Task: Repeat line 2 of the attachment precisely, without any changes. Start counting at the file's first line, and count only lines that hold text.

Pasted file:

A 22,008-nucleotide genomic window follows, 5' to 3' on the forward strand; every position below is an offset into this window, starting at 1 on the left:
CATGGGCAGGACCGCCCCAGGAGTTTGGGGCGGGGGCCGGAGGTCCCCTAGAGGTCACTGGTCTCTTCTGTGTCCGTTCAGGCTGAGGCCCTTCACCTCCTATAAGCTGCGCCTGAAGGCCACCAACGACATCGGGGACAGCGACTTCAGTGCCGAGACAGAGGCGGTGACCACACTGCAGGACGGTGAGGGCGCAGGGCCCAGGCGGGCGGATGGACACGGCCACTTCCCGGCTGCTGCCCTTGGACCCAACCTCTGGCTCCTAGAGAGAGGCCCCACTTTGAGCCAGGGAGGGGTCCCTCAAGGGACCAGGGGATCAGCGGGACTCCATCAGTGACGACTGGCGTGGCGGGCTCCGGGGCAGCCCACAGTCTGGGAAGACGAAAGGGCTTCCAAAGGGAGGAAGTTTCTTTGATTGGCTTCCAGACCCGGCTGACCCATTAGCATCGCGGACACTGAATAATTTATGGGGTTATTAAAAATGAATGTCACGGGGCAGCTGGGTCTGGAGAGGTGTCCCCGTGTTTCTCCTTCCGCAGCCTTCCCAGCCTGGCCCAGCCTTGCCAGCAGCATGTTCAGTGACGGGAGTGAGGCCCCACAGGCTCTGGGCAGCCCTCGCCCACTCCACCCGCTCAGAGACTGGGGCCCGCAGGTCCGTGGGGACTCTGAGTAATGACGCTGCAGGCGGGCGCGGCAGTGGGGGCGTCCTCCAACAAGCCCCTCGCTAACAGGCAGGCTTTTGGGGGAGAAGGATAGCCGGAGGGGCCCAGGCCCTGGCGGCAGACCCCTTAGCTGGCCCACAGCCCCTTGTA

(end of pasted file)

CATGGGCAGGACCGCCCCAGGAGTTTGGGGCGGGGGCCGGAGGTCCCCTAGAGGTCACTGGTCTCTTCTGTGTCCGTTCAGGCTGAGGCCCTTCACCTCCTATAAGCTGCGCCTGAAGGCCACCAACGACATCGGGGACAGCGACTTCAGTGCCGAGACAGAGGCGGTGACCACACTGCAGGACGGTGAGGGCGCAGGGCCCAGGCGGGCGGATGGACACGGCCACTTCCCGGCTGCTGCCCTTGGACCCAACCTCTGGCTCCTAGAGAGAGGCCCCACTTTGAGCCAGGGAGGGGTCCCTCAAGGGACCAGGGGATCAGCGGGACTCCATCAGTGACGACTGGCGTGGCGGGCTCCGGGGCAGCCCACAGTCTGGGAAGACGAAAGGGCTTCCAAAGGGAGGAAGTTTCTTTGATTGGCTTCCAGACCCGGCTGACCCATTAGCATCGCGGACACTGAATAATTTATGGGGTTATTAAAAATGAATGTCACGGGGCAGCTGGGTCTGGAGAGGTGTCCCCGTGTTTCTCCTTCCGCAGCCTTCCCAGCCTGGCCCAGCCTTGCCAGCAGCATGTTCAGTGACGGGAGTGAGGCCCCACAGGCTCTGGGCAGCCCTCGCCCACTCCACCCGCTCAGAGACTGGGGCCCGCAGGTCCGTGGGGACTCTGAGTAATGACGCTGCAGGCGGGCGCGGCAGTGGGGGCGTCCTCCAACAAGCCCCTCGCTAACAGGCAGGCTTTTGGGGGAGAAGGATAGCCGGAGGGGCCCAGGCCCTGGCGGCAGACCCCTTAGCTGGCCCACAGCCCCTTGTA